Accident victims in Georgia should gather evidence to prove the above factors. Having a journal where you record your mental or emotional health progress is a great idea. Such a journal may be used as evidence. Some other pieces of evidence can include:


  • Videos and photos of the accident scene
  • Eyewitness statements
  • Proof of missed time at work due to emotional distress
  • Documentation from therapists and doctors
  • Testimonies from family and friends about your behavior changes
  • Documentation of what you’ve done to deal with your emotional distress, such as enrolling in meditation classes


Proving emotional distress can be difficult, but it is possible. This is because it’s difficult to really establish the intangible suffering that a victim has endured. Insurance companies are usually skeptical about these claims. They will try to dismiss such claims since emotional distress can’t be quantified, the symptoms can also be challenging to verify, and damages are subjective.


To determine whether you are eligible for emotional distress damages after an accident, you need the help of an experienced Atlanta car accident attorney to gather and analyze evidence proving your psychological injury.


Legal Precedents Supporting Emotional Damages Recovery in Georgia

In 2014, John McDade was riding as a passenger on his truck along I-16 with his friend Matthew Wood. They were involved in an accident with a tractor-trailer driven by Jerome Oliver that instantly killed Matthew Wood, while McDade suffered physical and emotional injuries. McDade saw his friend’s lifeless body, which had been crushed during the accident. He went on to file a negligence lawsuit against the truck driver, seeking compensation for emotional distress exhibited through anxiety, insomnia, depression, and flashbacks. The Court of Appeals allowed McDade to file the claim for emotional distress after witnessing his friend’s death under the pecuniary loss rule.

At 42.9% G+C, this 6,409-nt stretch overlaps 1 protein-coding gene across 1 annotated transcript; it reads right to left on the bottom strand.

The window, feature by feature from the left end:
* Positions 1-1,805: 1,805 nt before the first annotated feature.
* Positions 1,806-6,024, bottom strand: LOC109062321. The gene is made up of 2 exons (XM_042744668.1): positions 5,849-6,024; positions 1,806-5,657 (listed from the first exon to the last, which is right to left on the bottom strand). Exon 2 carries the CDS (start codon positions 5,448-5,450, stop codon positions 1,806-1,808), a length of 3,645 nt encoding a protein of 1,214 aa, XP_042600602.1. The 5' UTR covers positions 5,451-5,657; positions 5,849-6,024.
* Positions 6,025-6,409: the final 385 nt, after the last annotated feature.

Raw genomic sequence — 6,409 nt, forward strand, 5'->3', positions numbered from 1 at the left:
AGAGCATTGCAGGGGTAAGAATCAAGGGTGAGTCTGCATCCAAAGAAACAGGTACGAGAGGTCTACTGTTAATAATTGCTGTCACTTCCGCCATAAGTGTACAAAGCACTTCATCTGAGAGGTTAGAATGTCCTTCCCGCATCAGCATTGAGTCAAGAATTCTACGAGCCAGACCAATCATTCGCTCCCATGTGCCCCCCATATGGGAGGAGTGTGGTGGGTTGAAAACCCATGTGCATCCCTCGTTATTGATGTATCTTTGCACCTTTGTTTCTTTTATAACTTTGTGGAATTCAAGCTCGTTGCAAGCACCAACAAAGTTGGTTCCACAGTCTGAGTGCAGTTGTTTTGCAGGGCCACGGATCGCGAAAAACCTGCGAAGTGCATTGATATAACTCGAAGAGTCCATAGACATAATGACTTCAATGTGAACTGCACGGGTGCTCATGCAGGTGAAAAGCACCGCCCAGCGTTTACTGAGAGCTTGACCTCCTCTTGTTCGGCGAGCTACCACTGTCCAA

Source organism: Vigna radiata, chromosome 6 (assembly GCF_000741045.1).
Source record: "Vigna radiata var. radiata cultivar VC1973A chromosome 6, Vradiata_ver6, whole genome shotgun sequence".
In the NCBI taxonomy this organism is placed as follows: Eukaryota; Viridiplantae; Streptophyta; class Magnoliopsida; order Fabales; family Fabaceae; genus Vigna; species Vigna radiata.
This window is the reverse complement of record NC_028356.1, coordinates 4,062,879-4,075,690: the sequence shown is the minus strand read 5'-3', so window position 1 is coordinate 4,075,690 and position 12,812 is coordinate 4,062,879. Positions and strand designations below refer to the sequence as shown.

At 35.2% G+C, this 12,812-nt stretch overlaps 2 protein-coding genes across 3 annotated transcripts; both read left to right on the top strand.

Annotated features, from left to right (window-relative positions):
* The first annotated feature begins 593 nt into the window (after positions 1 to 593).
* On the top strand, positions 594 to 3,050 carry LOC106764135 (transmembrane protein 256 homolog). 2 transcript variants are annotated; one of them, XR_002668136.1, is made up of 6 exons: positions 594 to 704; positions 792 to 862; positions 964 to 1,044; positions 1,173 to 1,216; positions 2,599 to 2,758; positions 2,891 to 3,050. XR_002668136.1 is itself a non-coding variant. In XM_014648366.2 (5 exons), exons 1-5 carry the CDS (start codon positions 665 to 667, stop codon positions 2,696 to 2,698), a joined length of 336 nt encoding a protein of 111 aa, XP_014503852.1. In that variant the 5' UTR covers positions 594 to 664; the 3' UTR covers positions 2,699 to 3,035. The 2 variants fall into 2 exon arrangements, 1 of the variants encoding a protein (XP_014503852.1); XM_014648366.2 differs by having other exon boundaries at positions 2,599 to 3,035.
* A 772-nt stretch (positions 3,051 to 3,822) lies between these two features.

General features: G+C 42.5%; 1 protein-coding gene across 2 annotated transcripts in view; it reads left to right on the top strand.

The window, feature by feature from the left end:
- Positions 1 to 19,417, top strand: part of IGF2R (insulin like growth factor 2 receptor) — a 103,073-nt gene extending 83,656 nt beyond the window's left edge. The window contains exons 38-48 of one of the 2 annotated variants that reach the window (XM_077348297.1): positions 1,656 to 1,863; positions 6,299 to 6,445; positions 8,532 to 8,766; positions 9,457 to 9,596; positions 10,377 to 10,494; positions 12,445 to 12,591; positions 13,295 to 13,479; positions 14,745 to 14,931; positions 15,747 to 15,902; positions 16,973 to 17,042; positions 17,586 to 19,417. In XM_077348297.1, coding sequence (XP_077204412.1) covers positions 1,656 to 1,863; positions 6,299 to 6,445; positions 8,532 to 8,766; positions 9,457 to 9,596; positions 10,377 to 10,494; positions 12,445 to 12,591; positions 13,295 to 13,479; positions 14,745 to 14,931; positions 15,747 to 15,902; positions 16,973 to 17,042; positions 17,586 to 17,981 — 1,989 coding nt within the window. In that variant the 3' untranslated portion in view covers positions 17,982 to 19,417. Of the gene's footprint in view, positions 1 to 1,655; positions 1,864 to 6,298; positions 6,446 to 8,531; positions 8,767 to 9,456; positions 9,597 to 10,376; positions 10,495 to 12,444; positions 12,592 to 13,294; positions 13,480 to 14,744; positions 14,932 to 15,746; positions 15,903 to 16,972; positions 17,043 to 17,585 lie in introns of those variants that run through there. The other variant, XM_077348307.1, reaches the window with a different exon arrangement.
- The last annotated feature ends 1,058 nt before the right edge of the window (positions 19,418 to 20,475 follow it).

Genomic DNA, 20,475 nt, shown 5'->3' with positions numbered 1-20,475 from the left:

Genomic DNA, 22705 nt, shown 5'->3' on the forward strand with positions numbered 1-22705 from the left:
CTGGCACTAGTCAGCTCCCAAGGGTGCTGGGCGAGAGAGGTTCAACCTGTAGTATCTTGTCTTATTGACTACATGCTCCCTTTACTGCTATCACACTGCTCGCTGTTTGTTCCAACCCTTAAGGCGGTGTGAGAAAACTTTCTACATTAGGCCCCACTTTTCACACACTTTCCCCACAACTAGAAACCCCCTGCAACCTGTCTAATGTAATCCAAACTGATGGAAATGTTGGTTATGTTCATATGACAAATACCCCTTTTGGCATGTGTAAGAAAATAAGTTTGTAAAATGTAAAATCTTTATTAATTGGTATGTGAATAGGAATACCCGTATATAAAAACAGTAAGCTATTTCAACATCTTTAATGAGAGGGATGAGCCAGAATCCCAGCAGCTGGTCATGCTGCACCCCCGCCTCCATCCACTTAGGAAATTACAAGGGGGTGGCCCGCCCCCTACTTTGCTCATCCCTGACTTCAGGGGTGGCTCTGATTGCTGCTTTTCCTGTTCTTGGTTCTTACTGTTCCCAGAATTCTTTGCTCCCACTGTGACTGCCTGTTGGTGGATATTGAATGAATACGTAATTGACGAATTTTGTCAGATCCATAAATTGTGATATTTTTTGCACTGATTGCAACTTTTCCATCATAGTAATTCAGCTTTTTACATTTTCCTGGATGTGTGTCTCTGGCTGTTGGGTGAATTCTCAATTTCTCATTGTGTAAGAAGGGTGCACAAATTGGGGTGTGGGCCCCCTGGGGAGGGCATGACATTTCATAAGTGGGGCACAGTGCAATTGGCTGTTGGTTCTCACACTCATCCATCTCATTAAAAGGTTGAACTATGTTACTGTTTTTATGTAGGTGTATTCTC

Lee v. State Farm Mutual Automobile Insurance Company

In this case, Bridget Lee sued State Farm Insurance Company for her physical injuries and mental anguish after the death of her young daughter since the insurer attempted to void coverage benefits under her uninsured motorist policy. The plaintiff pursued the claim after a hit-and-run accident led to her injuries. Lee also experienced emotional distress after witnessing her daughter pass away an hour after the accident. The trial court ruled in favor of Lee, awarding compensation for her emotional distress.


The Process of Filing for Emotional Distress Compensation in Georgia

Suppose you are considering filing a car accident claim seeking emotional distress compensation. In that case, you should know that Georgia has a statute of limitations on when a claim must be filed for emotional distress compensation. A statute of limitations is a time limit that restricts plaintiffs from filing claims after a certain period has passed. In Georgia, the statute of limitations for car accident claims is two years from the date of the accident.


It’s critical to seek the help of an experienced car accident lawyer you trust and feel comfortable with to help you file an emotional distress lawsuit. Here are the steps to take when filing a claim for emotional distress compensation in Georgia:


Documenting Your Emotional Distress

If you are suing for emotional distress in Georgia, the first step is documenting your emotional distress, including any physical symptoms. Keep in mind that the physical symptoms of your mental suffering can strengthen your personal injury case.


Suing for Emotional Distress Compensation

Once your car wreck attorney has gathered and analyzed evidence about your case, they will determine whether or not you have an emotional distress case. If you have a valid claim, your attorney will prepare for trial.